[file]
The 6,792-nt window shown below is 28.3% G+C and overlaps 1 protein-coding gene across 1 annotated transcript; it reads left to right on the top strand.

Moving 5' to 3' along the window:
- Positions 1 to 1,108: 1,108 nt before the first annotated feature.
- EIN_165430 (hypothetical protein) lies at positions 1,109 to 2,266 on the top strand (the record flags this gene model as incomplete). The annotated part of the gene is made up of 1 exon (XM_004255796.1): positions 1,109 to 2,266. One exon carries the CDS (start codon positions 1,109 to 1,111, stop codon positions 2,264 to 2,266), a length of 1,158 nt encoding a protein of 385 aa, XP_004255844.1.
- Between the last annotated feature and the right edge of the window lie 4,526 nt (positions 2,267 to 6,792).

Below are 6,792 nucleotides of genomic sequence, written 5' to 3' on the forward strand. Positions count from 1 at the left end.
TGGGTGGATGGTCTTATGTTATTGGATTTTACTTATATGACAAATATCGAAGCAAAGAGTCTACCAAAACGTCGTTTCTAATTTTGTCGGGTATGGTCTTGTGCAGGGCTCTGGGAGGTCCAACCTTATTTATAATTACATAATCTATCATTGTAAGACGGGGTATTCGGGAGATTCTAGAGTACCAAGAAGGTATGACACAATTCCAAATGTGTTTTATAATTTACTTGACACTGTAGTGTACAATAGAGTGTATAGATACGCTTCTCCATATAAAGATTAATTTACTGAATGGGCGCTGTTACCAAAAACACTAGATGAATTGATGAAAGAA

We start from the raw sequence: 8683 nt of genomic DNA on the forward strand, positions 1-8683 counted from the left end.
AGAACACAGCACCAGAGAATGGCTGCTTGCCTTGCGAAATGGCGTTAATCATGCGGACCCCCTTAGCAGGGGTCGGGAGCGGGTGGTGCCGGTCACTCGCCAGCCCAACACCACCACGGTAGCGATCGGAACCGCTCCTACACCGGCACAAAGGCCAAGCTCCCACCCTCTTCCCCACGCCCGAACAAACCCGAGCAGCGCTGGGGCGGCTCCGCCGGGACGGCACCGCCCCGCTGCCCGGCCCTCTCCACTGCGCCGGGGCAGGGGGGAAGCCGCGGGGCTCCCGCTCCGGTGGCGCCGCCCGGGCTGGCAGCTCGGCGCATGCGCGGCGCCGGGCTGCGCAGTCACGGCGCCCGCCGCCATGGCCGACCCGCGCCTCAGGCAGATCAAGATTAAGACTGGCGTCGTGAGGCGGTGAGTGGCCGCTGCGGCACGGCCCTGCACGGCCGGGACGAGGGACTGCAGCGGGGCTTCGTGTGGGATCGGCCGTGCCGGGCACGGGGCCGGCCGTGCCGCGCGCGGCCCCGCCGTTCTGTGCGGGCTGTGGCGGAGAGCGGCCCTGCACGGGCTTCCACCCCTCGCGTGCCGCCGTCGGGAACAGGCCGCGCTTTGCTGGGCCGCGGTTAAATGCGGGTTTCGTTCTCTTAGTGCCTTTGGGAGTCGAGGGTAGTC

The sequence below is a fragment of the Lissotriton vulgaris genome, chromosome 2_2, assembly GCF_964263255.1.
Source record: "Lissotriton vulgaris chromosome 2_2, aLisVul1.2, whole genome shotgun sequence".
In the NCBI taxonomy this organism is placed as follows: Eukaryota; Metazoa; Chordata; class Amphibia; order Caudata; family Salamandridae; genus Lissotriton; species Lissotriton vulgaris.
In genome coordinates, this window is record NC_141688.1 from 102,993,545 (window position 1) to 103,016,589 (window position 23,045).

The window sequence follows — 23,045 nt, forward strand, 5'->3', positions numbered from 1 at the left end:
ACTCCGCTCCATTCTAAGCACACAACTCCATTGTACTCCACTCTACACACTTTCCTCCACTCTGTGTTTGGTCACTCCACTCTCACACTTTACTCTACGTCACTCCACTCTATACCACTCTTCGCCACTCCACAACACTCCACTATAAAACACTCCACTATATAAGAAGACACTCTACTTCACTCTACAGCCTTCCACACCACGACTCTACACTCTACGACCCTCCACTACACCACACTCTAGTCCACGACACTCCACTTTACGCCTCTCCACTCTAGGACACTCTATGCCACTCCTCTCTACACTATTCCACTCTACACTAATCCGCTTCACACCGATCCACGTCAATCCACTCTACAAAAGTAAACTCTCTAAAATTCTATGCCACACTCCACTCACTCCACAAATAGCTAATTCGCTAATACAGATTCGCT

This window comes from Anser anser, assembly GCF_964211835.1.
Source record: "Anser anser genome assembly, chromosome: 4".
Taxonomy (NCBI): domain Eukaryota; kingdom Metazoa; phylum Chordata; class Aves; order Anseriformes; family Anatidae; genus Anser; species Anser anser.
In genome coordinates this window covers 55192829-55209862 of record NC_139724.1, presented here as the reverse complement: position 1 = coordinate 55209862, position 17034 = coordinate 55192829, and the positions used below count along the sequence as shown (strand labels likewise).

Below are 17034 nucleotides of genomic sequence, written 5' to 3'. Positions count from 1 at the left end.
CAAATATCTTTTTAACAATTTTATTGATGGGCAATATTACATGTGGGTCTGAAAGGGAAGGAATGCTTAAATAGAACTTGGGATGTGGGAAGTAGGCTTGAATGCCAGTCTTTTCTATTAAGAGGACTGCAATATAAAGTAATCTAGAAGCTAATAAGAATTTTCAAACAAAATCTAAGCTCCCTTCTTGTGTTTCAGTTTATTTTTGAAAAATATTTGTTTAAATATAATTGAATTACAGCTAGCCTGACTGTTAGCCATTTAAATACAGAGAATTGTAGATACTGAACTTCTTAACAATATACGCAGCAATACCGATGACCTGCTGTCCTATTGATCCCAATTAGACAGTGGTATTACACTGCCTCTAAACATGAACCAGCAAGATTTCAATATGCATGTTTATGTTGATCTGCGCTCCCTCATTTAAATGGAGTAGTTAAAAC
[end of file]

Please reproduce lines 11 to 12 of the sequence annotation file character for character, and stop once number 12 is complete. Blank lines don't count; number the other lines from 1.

Source record: "Lissotriton vulgaris chromosome 2_2, aLisVul1.2, whole genome shotgun sequence".
In the NCBI taxonomy this organism is placed as follows: Eukaryota; Metazoa; Chordata; class Amphibia; order Caudata; family Salamandridae; genus Lissotriton; species Lissotriton vulgaris.